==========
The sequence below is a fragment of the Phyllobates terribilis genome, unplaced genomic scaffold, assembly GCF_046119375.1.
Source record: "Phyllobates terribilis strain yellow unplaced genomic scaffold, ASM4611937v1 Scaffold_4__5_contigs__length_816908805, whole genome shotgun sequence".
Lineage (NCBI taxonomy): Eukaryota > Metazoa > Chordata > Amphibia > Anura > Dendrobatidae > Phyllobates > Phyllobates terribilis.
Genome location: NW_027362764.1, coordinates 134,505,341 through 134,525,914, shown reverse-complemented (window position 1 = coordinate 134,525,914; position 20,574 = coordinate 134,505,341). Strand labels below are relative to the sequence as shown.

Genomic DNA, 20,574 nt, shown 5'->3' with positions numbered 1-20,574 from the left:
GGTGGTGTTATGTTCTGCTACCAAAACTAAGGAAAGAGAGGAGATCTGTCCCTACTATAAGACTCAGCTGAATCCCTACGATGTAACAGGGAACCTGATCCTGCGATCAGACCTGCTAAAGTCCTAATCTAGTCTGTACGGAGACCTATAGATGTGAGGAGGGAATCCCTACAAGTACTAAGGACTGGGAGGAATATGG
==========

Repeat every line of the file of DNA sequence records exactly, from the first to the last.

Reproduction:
The sequence below is a fragment of the Phyllobates terribilis genome, unplaced genomic scaffold, assembly GCF_046119375.1.
Source record: "Phyllobates terribilis strain yellow unplaced genomic scaffold, ASM4611937v1 Scaffold_4__5_contigs__length_816908805, whole genome shotgun sequence".
Lineage (NCBI taxonomy): Eukaryota > Metazoa > Chordata > Amphibia > Anura > Dendrobatidae > Phyllobates > Phyllobates terribilis.
Genome location: NW_027362764.1, coordinates 134,505,341 through 134,525,914, shown reverse-complemented (window position 1 = coordinate 134,525,914; position 20,574 = coordinate 134,505,341). Strand labels below are relative to the sequence as shown.

Genomic DNA, 20,574 nt, shown 5'->3' with positions numbered 1-20,574 from the left:
GGTGGTGTTATGTTCTGCTACCAAAACTAAGGAAAGAGAGGAGATCTGTCCCTACTATAAGACTCAGCTGAATCCCTACGATGTAACAGGGAACCTGATCCTGCGATCAGACCTGCTAAAGTCCTAATCTAGTCTGTACGGAGACCTATAGATGTGAGGAGGGAATCCCTACAAGTACTAAGGACTGGGAGGAATATGG